Ardashir’s challenge to the king’s authority could not go unanswered but Artabanus IV did not command the kinds of resources his predecessors had. Roman incursions into the Parthian empire had been ongoing since 116 CE, and by 198 CE, the empire was the weakest it had ever been. There were many satraps throughout the region – long before Papak launched his coup – who were dissatisfied with how Artabanus IV was handling the various threats and these were now courted by Ardashir and brought into his rebellion. In 224 CE, at the Battle of Hormozdgan, Ardashir defeated Artabanus IV and the Parthian Empire fell. Pockets of resistance remained afterwards and some kingdoms retained their Parthian identity but, formally, Hormozdgan was the end of the empire.
Early Reign & War with Rome
Ardashir’s first order of business was to unite the disparate regions of the empire and crush any resistance; both of which he accomplished between 224-227 CE. During this same time, he commissioned a number of building projects, including the restoration of the city of Ctesiphon, formerly the capital of the Parthian Empire, which had been destroyed by Septimus Severus in 197 CE. He afterwards made Ctesiphon the Sassanian capital.
He centralized the government and the military, bringing the army back into line in accordance with the earlier Achaemenid model, and retained the best aspects of both Seleucid and Parthian warfare regarding body armor and, in the case of the Parthians, the use of cavalry in battle. He revived the Achaemenid model of a standing army (the spada or spah) and a levy (the kara) imposed on satraps to fill the ranks and improved upon the Parthian cavalry in the form of the elite mounted cataphracts known as the Savarans, heavily armored, fully equipped, and highly trained warriors who were also expert horsemen.
In 226-227 CE Ardashir I tried, unsuccessfully, to take the city of Hatra which remained an independent Parthian kingdom. Most scholars accept Ardashir I’s coronation at Ctesiphon as occurring in 224 CE but there is some evidence to suggest he was not coronated until after he had united the majority of the lands, and rebuilt the city, in either 226 or 227 CE once he had abandoned attempts at integrating Hatra into his empire. There are valid reasons for accepting these later dates as they are suggested by Roman historians in relating the accounts of the Sassanian wars with Rome and he most likely would not have been able to rebuild Ctesiphon prior to 226 CE.
The Romans had grown used to dealing with the failing Parthian Empire and so were ill-prepared for the advent of a new Persian empire which was strong enough to make demands. Farrokh writes:
The Romans soon realized that the “new management” in Persia was a power to be reckoned with. Ardashir boldly claimed “his rightful inheritance from his forefathers” in having all the territories of the ancient Achaemenid Empire as far as the Aegean Sea restituted to Persia. The Romans who occupied all territories west of the Tigris knew that a showdown with the new Sassanian Empire was all but inevitable. (184)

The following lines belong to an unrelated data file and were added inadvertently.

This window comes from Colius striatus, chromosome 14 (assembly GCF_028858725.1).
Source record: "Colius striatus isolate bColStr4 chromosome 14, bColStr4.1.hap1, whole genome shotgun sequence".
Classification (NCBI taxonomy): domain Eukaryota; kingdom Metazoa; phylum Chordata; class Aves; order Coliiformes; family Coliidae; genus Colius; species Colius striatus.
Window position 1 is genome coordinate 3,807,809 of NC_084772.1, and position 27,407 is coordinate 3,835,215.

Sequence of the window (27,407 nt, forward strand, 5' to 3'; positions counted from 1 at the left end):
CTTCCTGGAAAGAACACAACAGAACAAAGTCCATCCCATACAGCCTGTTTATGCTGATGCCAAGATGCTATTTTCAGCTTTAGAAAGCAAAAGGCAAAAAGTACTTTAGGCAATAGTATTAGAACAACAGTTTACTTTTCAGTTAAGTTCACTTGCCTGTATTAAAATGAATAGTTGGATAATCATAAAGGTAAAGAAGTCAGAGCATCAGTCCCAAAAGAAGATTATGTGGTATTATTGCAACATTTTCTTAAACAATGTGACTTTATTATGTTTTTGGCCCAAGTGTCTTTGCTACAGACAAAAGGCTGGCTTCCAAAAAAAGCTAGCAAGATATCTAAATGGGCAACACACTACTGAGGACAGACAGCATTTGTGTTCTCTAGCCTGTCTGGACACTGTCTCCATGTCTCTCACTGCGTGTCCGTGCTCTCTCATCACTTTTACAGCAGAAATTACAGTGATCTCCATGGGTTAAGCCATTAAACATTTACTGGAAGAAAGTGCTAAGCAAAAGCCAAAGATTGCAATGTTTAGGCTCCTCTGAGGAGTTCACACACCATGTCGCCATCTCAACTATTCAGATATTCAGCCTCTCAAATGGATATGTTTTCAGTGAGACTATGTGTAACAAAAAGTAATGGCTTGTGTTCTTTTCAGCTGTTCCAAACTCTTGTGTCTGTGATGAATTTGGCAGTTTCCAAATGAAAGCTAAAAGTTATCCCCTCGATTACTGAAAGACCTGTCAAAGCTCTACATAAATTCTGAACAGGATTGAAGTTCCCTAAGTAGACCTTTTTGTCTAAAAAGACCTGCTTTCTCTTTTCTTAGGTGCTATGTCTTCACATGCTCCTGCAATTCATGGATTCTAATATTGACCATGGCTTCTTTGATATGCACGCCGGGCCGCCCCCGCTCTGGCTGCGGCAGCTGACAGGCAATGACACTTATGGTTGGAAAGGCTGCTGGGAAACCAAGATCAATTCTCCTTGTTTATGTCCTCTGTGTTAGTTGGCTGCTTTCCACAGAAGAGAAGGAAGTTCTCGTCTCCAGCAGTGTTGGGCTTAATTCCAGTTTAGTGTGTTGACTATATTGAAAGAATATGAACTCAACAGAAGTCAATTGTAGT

Before this “showdown” could begin in earnest, Ardashir I and his son Shapur I marched their armies into Mesopotamia and Syria and drove the Romans out in 229 CE. The Roman emperor Alexander Severus (r. 222-235 CE) sent Ardashir I a letter demanding his withdrawal, but Ardashir I ignored him and, to add insult, took Cappadocia. Alexander Severus again wrote Ardashir I reprimanding him and Ardashir I sent 400 delegates in answer who repeated his demand that Rome vacate the regions once belonging to the Achaemenid Empire and return them to him, their rightful king. Severus responded by arresting the delegates, stripping them of their weapons and clothing, and sentencing them to work as slaves on Roman farms. He then mounted a campaign to deal with the new Persian king for good.
In 231 CE, Alexander Severus launched his war along three fronts. The first Roman army marched through Armenia to come at Ardashir from the north, the second came up through Mesopotamia from the south, and the third came toward the Sassanian capital of Ctesiphon from between these two. The northern advance took back Cappadocia and ravaged Armenia while the southern made steady progress upwards and the center was also successful, but none of the commanders were aware that, so far, they had been facing only a portion of the Sassanian army and had yet to encounter the heavily-armed and highly-trained cavalry, including the Savaran knights.
The momentum of the Roman troops was stopped in 233 CE when Severus’ armies met the Sassanian cavalry at the Battle of Ctesiphon and were defeated. The Savarans were masters of the lance and drove the Roman infantry into smaller formations where they were easily killed by mounted Sassanian archers pouring arrows down upon them repeatedly and retreating quickly only to return and strike again.
Severus’ strategy of the three-pronged attack was misguided in the end because, as Farrokh notes, all Ardashir had to do was to “observe the Roman axes of advance and then decide where he was going to strike with the bulk of his forces” (185). A single, large, Roman force, in the end, would have been far more effective against the fewer troops of the Sassanians. Severus returned to Rome where he announced a great victory while Ardashir I, tired from campaigning for so many years of his reign, allowed him to go and, further, passed the responsibility for further campaigns to his son Shapur I.
Building Projects & Policies